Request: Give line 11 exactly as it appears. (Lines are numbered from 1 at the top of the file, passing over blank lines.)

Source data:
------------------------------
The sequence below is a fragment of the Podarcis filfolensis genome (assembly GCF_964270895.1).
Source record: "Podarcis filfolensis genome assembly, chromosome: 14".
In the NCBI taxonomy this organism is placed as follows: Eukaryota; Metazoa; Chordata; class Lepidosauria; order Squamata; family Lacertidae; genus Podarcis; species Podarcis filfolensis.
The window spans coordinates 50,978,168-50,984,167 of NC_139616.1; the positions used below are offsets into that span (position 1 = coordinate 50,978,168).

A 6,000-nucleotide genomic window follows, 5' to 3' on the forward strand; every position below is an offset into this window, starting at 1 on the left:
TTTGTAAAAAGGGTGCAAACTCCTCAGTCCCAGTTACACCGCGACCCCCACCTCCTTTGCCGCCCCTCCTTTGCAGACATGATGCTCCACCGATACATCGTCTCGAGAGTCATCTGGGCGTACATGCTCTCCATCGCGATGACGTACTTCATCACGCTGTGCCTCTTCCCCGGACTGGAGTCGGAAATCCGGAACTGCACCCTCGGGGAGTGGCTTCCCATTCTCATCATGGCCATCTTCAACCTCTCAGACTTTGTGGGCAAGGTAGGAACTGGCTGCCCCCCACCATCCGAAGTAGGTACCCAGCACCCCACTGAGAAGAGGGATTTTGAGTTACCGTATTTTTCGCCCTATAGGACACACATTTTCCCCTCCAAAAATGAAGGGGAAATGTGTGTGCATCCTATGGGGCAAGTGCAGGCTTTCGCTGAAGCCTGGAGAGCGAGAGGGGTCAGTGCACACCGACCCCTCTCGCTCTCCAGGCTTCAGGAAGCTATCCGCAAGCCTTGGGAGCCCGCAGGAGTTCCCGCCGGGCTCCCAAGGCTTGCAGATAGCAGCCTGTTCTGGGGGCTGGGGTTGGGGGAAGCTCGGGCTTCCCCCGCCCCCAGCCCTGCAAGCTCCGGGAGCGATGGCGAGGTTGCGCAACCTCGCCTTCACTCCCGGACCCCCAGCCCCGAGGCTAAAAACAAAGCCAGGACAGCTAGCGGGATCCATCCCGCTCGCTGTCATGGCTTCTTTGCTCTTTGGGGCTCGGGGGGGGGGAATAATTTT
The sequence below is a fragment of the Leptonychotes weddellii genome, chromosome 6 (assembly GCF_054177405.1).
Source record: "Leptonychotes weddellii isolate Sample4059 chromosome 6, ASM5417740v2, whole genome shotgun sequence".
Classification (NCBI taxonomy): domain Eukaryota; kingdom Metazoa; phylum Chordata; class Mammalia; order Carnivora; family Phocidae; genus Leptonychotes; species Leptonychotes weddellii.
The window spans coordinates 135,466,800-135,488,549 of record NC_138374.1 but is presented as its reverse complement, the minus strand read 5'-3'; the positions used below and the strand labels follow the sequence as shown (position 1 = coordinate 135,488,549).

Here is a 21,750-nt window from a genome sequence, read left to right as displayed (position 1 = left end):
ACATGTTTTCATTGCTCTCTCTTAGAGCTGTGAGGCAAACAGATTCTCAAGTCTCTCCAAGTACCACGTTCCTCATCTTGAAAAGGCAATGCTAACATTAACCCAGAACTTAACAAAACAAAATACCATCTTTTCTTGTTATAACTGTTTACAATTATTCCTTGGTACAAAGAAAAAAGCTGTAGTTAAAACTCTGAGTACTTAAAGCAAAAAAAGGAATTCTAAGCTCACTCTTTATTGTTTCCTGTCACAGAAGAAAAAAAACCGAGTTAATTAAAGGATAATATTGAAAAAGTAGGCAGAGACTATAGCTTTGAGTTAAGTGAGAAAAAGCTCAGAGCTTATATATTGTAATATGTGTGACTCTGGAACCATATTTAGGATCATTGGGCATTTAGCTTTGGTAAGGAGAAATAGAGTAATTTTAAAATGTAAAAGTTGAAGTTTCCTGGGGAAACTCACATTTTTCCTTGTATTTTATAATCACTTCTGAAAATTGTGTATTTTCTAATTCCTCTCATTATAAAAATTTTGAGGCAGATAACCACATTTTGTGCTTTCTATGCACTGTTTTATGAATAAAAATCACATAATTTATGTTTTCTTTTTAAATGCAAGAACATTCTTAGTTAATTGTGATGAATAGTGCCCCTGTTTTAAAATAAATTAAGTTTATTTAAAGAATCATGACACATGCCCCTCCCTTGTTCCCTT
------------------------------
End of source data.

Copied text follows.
Here is a 21,750-nt window from a genome sequence, read left to right as displayed (position 1 = left end):